Low Cost Carriers (LCCs)

​In 2015, the global aviation network carried 3.5 billion passengers on 34 million scheduled departures (preliminary figures). By 2030, current projections suggest those numbers will nearly double. Low-Cost Carriers have played a major role in this extraordinary expansion of aviation over the past quarter century, and there is every expectation that they will continue to do so. Low-cost carriers carried 984 million passengers in 2015, which was 28 per cent of the world total scheduled passengers. This marked a 10 per cent increase compared to 2014, which means Low-Cost Carriers experienced a passenger growth rate that was about one and a half times the rate of the world total average passenger growth.

What underlies the LCC success story?


First, the growth of LCCs has gone hand-in-hand with market liberalization. As domestic aviation markets have been progressively deregulated in many countries and as market-oriented air services agreements have increasingly became the new international norm, LCCs have seized the opportunity to offer innovative air services that have spawned new passenger demand, the so-called "Southwest effect".

  • For example, Ryanair, easyJet, and other European LCCs have taken advantage of the creation of a common aviation area in the European Union to capture 41% of the seat capacity on scheduled services in Europe in 2015.  In Africa, where market access barriers remain high, the share of LCCs within the region is at 9%. In Asia, the LCC share in 2015 accounts for 23%.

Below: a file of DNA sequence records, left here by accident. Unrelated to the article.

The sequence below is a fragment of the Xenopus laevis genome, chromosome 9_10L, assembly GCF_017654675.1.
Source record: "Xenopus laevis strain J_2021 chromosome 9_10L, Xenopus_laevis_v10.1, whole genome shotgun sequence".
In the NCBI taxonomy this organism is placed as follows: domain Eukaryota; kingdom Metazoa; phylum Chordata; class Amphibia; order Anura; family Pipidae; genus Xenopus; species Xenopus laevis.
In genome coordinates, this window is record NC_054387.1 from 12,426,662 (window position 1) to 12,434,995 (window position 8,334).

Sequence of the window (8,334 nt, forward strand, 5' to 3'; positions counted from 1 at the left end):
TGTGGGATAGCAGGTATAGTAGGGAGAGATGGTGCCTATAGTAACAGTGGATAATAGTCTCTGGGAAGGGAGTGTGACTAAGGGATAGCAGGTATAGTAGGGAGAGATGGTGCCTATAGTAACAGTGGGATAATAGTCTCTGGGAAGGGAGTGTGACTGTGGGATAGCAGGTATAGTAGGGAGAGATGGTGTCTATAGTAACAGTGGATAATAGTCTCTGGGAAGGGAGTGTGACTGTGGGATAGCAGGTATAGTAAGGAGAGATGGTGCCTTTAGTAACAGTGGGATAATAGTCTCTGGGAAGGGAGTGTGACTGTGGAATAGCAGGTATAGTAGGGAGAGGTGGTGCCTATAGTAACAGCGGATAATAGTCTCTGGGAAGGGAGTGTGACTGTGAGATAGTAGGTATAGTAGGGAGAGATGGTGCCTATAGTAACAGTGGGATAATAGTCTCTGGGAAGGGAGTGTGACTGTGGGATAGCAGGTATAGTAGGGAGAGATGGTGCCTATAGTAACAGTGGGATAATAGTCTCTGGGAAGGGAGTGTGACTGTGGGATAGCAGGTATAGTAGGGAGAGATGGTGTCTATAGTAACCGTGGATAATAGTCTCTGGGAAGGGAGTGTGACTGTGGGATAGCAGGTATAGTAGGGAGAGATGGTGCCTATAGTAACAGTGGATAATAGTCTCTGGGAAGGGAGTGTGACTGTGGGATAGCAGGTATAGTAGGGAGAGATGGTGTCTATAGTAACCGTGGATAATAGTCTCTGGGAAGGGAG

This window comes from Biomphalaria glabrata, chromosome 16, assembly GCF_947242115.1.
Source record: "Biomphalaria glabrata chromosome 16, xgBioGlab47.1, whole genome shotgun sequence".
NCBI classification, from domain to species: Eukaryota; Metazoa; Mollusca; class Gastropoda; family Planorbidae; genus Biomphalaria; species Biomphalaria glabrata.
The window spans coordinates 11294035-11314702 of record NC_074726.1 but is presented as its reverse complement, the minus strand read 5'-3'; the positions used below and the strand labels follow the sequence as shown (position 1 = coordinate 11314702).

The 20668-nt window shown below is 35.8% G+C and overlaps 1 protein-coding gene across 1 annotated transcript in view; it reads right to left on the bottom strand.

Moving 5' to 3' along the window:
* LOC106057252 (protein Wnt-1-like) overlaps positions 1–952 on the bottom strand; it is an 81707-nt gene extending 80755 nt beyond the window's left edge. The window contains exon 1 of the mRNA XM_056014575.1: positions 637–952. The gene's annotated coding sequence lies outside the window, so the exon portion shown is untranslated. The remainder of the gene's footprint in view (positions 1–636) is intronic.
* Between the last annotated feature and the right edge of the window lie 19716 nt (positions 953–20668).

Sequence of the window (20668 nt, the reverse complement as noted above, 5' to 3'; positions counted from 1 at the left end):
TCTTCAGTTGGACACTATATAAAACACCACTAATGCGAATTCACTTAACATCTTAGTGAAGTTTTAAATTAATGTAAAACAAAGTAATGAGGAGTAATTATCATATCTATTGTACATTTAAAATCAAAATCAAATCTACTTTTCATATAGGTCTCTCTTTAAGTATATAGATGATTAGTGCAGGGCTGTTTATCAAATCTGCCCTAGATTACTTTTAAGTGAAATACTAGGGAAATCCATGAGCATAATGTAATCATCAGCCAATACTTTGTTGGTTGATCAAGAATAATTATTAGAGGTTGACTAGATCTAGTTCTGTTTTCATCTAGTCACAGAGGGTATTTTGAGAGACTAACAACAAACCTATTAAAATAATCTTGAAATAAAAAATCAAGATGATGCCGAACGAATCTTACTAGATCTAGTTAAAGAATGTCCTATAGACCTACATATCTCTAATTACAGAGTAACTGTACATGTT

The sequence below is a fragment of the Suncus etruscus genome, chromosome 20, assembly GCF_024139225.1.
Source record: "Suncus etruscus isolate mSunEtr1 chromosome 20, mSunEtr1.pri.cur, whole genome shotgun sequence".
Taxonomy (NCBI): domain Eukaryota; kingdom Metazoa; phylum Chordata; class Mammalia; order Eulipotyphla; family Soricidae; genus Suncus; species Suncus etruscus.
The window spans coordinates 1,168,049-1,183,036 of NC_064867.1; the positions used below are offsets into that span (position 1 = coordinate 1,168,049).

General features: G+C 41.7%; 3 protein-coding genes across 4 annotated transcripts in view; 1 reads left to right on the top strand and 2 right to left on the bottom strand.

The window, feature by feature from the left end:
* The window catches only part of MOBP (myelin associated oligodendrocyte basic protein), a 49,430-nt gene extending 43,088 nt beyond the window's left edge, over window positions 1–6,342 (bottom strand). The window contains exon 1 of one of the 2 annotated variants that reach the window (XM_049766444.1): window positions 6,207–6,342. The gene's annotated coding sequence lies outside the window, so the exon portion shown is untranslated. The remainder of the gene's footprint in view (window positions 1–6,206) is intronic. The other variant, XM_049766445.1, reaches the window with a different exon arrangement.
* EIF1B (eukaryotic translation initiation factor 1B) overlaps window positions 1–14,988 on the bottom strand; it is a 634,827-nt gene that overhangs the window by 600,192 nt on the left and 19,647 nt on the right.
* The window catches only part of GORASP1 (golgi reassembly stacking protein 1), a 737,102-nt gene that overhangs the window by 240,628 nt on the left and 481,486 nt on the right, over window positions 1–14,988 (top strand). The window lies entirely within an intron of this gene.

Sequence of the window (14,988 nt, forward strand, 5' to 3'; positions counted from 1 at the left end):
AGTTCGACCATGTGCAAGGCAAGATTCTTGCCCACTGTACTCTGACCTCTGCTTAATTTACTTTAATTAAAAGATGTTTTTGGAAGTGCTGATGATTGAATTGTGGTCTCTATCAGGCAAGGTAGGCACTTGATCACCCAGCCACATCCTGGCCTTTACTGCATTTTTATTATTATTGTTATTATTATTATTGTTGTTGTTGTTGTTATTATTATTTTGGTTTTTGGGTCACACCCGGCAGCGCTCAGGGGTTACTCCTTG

• A second observation: although LCCs have pursued a number of different business models, common to all is a laser-focus on the customer: identifying what prospective airline passengers value—that is, what they are willing to pay for—and then offering them products to meet that demand.
  • Third:  in a cyclical industry subject to surges in the cost of fuel, not to mention crises such as terrorist attacks and health scares, LCCs have understood that maintaining a competitive advantage requires a relentless drive to cut costs, expand revenues, and maximize efficiency.  

There is no single airline type - whether traditional network carrier, LCC or some hybrid of the two - that is "best." Likewise, both hub-and-spoke and point-to-point service respond to consumer needs and market conditions.  These different business models  encourage innovation and offer passengers enhanced connectivity, whether for short- or long-haul journeys.

Click here to view a list of LCCs.

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